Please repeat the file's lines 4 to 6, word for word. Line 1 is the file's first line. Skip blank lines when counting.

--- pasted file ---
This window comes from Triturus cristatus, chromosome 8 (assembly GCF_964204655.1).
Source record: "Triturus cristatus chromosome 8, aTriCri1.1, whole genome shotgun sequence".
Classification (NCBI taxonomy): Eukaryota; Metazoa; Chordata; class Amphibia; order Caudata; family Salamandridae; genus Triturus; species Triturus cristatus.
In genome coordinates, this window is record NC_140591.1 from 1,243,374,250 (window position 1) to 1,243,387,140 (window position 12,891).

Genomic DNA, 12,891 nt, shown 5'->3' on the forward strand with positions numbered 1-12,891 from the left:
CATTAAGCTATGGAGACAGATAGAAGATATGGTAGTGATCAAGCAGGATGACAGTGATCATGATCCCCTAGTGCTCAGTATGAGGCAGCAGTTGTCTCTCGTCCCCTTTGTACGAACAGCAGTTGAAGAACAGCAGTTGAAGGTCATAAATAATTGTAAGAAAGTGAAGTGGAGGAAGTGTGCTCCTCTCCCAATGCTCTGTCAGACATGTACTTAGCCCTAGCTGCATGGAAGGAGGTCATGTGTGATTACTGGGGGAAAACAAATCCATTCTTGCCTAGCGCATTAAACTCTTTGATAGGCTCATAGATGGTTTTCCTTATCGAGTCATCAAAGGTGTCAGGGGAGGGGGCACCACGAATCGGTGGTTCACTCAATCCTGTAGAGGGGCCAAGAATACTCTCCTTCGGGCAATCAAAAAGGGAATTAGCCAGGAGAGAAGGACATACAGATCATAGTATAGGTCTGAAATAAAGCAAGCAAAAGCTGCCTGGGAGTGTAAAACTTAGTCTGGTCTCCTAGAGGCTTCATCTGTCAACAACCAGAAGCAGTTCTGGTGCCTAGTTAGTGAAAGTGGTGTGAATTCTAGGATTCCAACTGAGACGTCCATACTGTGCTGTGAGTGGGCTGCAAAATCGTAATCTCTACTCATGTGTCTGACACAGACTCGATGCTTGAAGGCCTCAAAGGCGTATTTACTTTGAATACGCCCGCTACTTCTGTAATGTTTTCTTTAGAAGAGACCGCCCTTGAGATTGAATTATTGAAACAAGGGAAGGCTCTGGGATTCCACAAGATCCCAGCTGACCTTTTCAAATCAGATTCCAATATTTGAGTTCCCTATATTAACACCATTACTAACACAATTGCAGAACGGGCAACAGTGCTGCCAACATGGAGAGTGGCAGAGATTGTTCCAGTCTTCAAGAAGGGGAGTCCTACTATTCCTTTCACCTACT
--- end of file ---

In genome coordinates, this window is record NC_140591.1 from 1,243,374,250 (window position 1) to 1,243,387,140 (window position 12,891).

Genomic DNA, 12,891 nt, shown 5'->3' on the forward strand with positions numbered 1-12,891 from the left:
CATTAAGCTATGGAGACAGATAGAAGATATGGTAGTGATCAAGCAGGATGACAGTGATCATGATCCCCTAGTGCTCAGTATGAGGCAGCAGTTGTCTCTCGTCCCCTTTGTACGAACAGCAGTTGAAGAACAGCAGTTGAAGGTCATAAATAATTGTAAGAAAGTGAAGTGGAGGAAGTGTGCTCCTCTCCCAATGCTCTGTCAGACATGTACTTAGCCCTAGCTGCATGGAAGGAGGTCATGTGTGATTACTGGGGGAAAACAAATCCATTCTTGCCTAGCGCATTAAACTCTTTGATAGGCTCATAGATGGTTTTCCTTATCGAGTCATCAAAGGTGTCAGGGGAGGGGGCACCACGAATCGGTGGTTCACTCAATCCTGTAGAGGGGCCAAGAATACTCTCCTTCGGGCAATCAAAAAGGGAATTAGCCAGGAGAGAAGGACATACAGATCATAGTATAGGTCTGAAATAAAGCAAGCAAAAGCTGCCTGGGAGTGTAAAACTTAGTCTGGTCTCCTAGAGGCTTCATCTGTCAACAACCAGAAGCAGTTCTGGTGCCTAGTTAGTGAAAGTGGTGTGAATTCTAGGATTCCAACTGAGACGTCCATACTGTGCTGTGAGTGGGCTGCAAAATCGTAATCTCTACTCATGTGTCTGACACAGACTCGATGCTTGAAGGCCTCAAAGGCGTATTTACTTTGAATACGCCCGCTACTTCTGTAATGTTTTCTTTAGAAGAGACCGCCCTTGAGATTGAATTATTGAAACAAGGGAAGGCTCTGGGATTCCACAAGATCCCAGCTGACCTTTTCAAATCAGATTCCAATATTTGAGTTCCCTATATTAACACCATTACTAACACAATTGCAGAACGGGCAACAGTGCTGCCAACATGGAGAGTGGCAGAGATTGTTCCAGTCTTCAAGAAGGGGAGTCCTACTATTCCTTTCACCTACT